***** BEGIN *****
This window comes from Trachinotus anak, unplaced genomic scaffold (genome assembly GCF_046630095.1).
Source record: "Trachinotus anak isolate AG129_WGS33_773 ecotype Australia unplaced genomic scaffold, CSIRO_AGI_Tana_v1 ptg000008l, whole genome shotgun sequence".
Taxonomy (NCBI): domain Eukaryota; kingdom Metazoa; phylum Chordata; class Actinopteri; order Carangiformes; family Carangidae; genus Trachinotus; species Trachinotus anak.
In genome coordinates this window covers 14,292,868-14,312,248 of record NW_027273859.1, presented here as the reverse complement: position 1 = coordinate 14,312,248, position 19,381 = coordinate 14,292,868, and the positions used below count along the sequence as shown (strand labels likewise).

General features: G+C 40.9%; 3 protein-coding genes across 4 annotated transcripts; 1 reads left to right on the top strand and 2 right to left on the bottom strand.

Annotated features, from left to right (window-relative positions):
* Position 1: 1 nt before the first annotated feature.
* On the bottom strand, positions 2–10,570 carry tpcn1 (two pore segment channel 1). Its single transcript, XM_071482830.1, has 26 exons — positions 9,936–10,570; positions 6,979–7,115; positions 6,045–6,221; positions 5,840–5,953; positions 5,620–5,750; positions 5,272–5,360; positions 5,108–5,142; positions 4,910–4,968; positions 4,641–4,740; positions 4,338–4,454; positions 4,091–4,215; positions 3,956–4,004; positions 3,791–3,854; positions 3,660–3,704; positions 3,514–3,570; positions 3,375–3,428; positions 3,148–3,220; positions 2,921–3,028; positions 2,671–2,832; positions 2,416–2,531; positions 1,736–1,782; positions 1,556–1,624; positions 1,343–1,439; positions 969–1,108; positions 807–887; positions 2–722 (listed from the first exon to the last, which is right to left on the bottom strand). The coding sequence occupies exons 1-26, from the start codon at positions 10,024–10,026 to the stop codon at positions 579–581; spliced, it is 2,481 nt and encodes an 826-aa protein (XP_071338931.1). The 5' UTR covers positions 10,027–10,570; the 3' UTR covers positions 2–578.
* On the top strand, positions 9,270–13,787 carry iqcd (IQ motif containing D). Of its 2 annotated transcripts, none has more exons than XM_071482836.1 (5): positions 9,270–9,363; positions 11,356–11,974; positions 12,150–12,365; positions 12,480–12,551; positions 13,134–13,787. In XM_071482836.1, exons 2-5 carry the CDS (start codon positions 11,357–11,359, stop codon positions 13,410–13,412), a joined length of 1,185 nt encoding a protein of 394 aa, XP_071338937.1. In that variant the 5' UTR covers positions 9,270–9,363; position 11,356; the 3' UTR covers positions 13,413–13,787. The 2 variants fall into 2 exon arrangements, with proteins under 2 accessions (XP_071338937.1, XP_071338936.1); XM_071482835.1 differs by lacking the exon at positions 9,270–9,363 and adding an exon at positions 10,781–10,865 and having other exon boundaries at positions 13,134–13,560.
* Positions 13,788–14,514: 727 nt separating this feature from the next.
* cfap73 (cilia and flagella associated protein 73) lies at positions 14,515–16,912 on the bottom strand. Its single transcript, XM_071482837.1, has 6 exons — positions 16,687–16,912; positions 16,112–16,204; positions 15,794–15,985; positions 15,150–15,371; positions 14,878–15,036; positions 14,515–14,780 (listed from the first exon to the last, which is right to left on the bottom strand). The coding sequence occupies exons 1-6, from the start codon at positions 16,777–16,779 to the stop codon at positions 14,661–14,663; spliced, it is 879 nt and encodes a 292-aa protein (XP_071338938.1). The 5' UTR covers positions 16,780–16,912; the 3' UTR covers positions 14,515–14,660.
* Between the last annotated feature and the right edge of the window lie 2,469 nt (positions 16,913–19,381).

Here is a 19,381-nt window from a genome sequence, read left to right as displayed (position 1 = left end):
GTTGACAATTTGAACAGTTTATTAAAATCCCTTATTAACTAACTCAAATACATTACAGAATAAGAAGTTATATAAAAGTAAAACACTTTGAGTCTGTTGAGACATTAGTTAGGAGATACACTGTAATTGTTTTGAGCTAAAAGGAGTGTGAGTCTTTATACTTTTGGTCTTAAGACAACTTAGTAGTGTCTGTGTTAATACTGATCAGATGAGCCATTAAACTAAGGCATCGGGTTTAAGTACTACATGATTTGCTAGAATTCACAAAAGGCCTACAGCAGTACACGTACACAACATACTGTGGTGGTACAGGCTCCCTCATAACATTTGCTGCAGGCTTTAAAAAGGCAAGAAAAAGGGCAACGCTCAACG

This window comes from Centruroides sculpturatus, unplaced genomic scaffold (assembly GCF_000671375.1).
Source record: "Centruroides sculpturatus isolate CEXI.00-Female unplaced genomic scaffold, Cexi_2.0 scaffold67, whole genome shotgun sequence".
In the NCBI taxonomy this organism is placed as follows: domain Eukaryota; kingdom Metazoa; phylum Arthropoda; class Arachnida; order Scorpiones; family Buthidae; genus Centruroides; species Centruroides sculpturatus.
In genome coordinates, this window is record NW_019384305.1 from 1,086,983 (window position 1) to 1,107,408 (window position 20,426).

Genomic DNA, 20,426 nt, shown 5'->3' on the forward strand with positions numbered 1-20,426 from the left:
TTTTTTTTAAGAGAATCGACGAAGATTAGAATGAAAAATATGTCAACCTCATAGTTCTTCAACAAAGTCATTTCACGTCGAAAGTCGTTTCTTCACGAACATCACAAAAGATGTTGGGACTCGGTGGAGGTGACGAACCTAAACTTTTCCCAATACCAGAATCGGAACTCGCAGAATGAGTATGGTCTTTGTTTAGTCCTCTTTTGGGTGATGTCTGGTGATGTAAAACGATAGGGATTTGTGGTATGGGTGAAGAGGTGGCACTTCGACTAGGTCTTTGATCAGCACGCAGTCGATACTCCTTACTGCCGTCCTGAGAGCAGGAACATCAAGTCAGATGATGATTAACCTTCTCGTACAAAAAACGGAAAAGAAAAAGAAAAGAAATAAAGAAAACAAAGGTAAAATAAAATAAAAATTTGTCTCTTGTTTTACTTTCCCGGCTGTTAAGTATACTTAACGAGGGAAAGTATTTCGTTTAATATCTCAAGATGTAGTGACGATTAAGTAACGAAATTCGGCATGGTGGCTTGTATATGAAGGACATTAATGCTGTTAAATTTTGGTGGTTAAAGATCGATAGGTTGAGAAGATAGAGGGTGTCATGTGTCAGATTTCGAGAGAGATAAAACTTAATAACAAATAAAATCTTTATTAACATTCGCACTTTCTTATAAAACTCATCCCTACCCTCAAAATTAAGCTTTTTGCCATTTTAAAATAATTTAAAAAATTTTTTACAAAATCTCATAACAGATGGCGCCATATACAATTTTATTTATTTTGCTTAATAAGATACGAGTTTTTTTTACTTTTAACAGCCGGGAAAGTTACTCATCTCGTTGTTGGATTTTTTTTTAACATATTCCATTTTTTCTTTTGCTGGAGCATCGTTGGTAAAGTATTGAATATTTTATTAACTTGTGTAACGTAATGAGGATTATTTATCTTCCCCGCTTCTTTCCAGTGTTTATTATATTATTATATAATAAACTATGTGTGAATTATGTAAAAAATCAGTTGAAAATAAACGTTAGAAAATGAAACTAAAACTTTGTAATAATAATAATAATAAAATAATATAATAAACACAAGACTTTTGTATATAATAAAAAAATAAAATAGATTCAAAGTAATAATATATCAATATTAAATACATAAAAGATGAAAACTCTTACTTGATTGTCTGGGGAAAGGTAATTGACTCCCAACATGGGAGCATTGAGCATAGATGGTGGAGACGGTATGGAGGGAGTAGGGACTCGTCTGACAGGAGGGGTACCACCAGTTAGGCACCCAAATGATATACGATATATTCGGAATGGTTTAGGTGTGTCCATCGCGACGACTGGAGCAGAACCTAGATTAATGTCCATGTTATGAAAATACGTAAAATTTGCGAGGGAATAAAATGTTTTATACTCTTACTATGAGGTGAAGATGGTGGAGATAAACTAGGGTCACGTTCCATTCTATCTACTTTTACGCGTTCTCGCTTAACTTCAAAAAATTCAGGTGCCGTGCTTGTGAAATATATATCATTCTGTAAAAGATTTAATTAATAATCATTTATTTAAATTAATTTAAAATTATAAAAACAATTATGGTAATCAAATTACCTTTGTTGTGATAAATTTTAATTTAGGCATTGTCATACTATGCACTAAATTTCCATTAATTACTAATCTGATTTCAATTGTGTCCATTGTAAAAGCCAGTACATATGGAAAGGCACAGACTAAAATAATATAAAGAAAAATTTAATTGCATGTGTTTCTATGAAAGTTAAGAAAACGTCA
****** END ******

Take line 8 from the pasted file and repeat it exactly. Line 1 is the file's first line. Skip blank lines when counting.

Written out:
* On the bottom strand, positions 2–10,570 carry tpcn1 (two pore segment channel 1). Its single transcript, XM_071482830.1, has 26 exons — positions 9,936–10,570; positions 6,979–7,115; positions 6,045–6,221; positions 5,840–5,953; positions 5,620–5,750; positions 5,272–5,360; positions 5,108–5,142; positions 4,910–4,968; positions 4,641–4,740; positions 4,338–4,454; positions 4,091–4,215; positions 3,956–4,004; positions 3,791–3,854; positions 3,660–3,704; positions 3,514–3,570; positions 3,375–3,428; positions 3,148–3,220; positions 2,921–3,028; positions 2,671–2,832; positions 2,416–2,531; positions 1,736–1,782; positions 1,556–1,624; positions 1,343–1,439; positions 969–1,108; positions 807–887; positions 2–722 (listed from the first exon to the last, which is right to left on the bottom strand). The coding sequence occupies exons 1-26, from the start codon at positions 10,024–10,026 to the stop codon at positions 579–581; spliced, it is 2,481 nt and encodes an 826-aa protein (XP_071338931.1). The 5' UTR covers positions 10,027–10,570; the 3' UTR covers positions 2–578.